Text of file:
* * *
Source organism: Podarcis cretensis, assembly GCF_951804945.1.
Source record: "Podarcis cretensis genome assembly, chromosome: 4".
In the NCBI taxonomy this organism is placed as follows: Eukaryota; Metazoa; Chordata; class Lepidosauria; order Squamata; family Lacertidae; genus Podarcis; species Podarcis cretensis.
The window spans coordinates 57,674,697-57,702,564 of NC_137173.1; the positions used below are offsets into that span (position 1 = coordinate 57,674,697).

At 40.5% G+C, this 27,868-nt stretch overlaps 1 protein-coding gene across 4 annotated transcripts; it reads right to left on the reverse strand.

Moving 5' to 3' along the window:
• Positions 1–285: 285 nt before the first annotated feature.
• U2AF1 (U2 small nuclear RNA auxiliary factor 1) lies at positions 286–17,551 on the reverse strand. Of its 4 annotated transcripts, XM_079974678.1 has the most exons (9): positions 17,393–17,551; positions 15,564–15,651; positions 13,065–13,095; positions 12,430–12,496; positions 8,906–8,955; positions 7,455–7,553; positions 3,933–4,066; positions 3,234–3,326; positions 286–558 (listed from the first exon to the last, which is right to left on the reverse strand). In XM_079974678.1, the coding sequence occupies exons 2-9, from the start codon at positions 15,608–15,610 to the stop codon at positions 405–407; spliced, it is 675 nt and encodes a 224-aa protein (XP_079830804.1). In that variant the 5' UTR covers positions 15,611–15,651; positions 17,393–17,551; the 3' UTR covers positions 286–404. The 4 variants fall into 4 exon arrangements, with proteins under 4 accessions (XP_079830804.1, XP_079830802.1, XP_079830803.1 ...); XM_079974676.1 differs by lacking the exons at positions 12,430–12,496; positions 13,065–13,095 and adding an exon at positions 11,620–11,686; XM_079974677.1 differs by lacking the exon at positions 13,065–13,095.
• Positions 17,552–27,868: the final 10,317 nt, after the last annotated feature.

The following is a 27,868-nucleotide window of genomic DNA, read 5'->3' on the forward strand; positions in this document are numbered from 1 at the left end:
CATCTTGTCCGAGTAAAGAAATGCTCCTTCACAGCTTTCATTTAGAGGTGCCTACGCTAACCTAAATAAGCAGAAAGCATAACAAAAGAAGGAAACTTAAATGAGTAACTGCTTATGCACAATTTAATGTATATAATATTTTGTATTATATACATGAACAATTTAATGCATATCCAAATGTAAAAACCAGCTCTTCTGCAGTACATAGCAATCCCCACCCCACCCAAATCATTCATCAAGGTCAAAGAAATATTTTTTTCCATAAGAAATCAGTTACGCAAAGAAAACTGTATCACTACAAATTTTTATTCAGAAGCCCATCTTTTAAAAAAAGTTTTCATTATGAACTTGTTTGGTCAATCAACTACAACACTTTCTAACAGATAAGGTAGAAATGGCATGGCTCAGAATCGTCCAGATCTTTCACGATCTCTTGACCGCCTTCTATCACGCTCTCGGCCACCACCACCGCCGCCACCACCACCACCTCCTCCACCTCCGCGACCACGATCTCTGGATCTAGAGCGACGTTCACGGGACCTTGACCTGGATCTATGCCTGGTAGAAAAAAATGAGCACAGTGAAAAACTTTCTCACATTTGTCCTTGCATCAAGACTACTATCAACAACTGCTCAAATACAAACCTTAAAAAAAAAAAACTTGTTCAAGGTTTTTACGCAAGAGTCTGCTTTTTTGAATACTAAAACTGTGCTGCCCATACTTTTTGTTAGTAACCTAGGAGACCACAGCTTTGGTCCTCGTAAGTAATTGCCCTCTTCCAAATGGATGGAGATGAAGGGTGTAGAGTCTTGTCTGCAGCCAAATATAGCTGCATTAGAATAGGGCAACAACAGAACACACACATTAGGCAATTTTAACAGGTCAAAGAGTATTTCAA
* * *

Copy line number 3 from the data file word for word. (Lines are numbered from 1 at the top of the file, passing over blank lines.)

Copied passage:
In the NCBI taxonomy this organism is placed as follows: Eukaryota; Metazoa; Chordata; class Lepidosauria; order Squamata; family Lacertidae; genus Podarcis; species Podarcis cretensis.